Steven Soderbergh’s Magic Mike (2012): consider Channing Tatum’s dance/striptease to “Pony” at the approximate midpoint of the film. But try to set aside all those things I would do to you, bracket the reversal of the desiring/desired protagonists of 1970s feminist gaze theory; focus on editing and editing alone. Brooke ventures to the club where her younger brother has started stripping and heeds the titular Mike’s invitation to stay to watch him perform. The subsequent two-minute set piece is constructed around a strict back-and-forth alternation of shot regimes—system A is Brooke’s watching face in, at first, a medium close-up, in the hazy yellow palette that saturates the film everywhere but on the dancers’ stage; system B is Mike in, at first, long shots, on stage, dancing (rolling, rippling, grinding, flipping, &c.) to Ginuwine, in the metallic blue palette that is affiliated with the performance space (architecturally and, let us say, existentially). Both central figures are often nearly in darkness. The découpage of this sequence is complex, but above all it notates two things: a stark difference between the two shot systems and a mutually-affecting change to both systems over time in relation to rhythm. For the first minute and a half, the exchanges are durationally and compositionally asymmetrical: extremely short (2-3 second) single medium close-up shots of Brooke watching Mike, alternate with significantly longer (25-27 second) sequences of Mike dancing and disrobing in both long shot and, canted from below left or right, medium long shots. This pairing occurs three times. But at the ninety second point, the pattern changes, returning to B (system Mike) for half as long as previously (10 seconds), and then returning to A (system Brooke) for twice as long as previously (now 5-6 seconds) and in the first (and in her case, only) reframing to a tighter close-up on her watching face. From this point on, the shots of Mike will get progressively shorter (10, then 8, then 5 seconds) and the shots of Brooke will get longer (3, then 5, then 6 seconds). The final five shots of the sequence find a rapid-fire durational equality, each alternating shot lasting exactly one second: my notes read, 45.03 A, 45.04 B, 45.05 A, 45.06 B, 45.07 A—and then Brooke leaves both club and frame.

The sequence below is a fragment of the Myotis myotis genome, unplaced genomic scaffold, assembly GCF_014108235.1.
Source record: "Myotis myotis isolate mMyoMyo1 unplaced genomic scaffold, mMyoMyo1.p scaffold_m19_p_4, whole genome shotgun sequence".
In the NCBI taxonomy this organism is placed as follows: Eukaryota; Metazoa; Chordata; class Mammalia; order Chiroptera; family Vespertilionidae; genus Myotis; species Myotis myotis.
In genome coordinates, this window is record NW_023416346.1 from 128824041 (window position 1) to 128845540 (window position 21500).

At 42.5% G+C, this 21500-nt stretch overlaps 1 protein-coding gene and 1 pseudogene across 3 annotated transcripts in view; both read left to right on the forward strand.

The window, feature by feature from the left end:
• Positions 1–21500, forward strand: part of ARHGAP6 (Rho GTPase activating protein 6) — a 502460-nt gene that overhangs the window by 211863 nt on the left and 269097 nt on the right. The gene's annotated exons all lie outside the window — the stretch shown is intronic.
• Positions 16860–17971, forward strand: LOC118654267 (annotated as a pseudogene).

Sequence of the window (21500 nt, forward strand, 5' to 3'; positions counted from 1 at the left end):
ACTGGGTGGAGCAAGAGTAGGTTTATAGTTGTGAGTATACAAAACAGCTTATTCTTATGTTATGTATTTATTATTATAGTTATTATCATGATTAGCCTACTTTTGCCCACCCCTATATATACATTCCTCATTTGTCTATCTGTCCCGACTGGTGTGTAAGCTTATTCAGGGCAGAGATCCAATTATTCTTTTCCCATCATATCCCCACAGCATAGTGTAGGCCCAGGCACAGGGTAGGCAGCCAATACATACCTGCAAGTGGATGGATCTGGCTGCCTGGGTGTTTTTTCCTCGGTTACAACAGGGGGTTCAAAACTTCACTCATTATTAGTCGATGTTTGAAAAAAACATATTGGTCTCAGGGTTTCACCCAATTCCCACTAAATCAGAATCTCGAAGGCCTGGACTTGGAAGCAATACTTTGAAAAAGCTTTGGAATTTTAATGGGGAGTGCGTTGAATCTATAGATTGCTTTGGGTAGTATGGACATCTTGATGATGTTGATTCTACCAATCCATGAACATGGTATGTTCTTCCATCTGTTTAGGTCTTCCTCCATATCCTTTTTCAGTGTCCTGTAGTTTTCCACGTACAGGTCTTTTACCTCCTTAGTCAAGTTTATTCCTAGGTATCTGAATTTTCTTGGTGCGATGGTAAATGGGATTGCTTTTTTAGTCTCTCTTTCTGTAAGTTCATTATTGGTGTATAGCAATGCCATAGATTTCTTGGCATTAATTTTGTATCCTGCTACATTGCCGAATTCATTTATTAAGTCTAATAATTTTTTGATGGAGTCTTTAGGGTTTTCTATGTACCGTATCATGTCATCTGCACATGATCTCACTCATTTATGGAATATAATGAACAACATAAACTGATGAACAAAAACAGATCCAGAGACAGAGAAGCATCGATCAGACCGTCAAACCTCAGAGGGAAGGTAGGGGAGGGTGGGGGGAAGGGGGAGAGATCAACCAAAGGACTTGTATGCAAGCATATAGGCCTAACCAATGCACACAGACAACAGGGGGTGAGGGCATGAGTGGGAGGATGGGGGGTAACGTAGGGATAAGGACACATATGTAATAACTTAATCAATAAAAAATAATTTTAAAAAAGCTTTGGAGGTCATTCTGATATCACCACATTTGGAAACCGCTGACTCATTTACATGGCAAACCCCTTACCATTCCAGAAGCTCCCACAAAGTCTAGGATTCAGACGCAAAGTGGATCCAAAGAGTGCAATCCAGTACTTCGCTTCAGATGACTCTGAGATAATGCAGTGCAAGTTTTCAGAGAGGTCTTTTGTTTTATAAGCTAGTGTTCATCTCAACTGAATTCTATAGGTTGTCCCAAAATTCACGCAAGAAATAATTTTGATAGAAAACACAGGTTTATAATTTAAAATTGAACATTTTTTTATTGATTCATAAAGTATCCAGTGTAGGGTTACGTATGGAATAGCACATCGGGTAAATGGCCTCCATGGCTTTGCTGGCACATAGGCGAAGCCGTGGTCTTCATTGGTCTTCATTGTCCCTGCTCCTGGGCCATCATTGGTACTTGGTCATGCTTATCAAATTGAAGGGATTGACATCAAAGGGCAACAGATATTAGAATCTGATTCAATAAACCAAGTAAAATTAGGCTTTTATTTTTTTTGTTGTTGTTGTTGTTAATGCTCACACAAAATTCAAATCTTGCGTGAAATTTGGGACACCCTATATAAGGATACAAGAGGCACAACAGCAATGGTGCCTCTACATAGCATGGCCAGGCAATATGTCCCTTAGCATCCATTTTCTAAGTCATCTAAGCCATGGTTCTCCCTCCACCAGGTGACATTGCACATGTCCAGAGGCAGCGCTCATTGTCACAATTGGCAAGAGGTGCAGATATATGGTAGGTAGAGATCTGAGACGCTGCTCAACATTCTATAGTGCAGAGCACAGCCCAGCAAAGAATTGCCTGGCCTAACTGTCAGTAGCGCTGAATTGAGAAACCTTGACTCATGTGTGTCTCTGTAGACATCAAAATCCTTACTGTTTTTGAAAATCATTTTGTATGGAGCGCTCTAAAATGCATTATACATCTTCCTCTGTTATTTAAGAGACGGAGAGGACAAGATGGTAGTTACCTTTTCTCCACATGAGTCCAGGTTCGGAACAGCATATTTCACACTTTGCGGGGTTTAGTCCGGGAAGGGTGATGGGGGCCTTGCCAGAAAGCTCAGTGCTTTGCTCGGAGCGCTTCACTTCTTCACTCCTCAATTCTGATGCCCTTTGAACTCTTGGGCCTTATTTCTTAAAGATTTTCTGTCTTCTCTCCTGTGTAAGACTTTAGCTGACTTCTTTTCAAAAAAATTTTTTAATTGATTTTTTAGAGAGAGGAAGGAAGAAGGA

So of course the question is: is this some kind of formal dirty joke? Is editing evoking, suggesting, somatically replicating something sexual? (Though what, precisely, that would be is not entirely clear: some types of sexual practice pick up speed—but some, most assuredly, do not, slowing to a crawl as things get interesting.) Early on, Soderbergh’s film does articulate an entire theory of sex as a theory of thrusting—which is to say as a theory of penetration, which is really to say as a matter of punctuation (in other words, a theory of intervalic form)—in a scene in which Dallas, the club owner, instructs his newest apprentice that stripteasing is waiting, delaying, prolonging, that only when the time is right—you’ll know it, goes his mystical promise—only then, knocking his pelvis forward, “Stick it! That right there is like hitting the G-spot, every single time.” But the editing in the sequence in question is precisely not about a one-time eruption after forms of delay. The syntax of this editing is not climactic so much as accelerative. (Not a narrative arc, but a metrical change. Its interest in variance hews closer to Barthes, “No progress in pleasures, nothing but mutations.”)[7] If evocative of a bodily vacillation, the rapidity of the brief shot exchanges at the end suggests something more akin to the reciprocity of Abramovic and Ulay’s Breathing in / Breathing out (1977): which, kneeling figures, mouths pressed firmly together, nostrils blocked, undoubtedly does not take us out of the realm of the sexual, but nevertheless does not nominate what aspect the montage would be suggestive of beyond a vague sense that sex is involved there somewhere, somehow.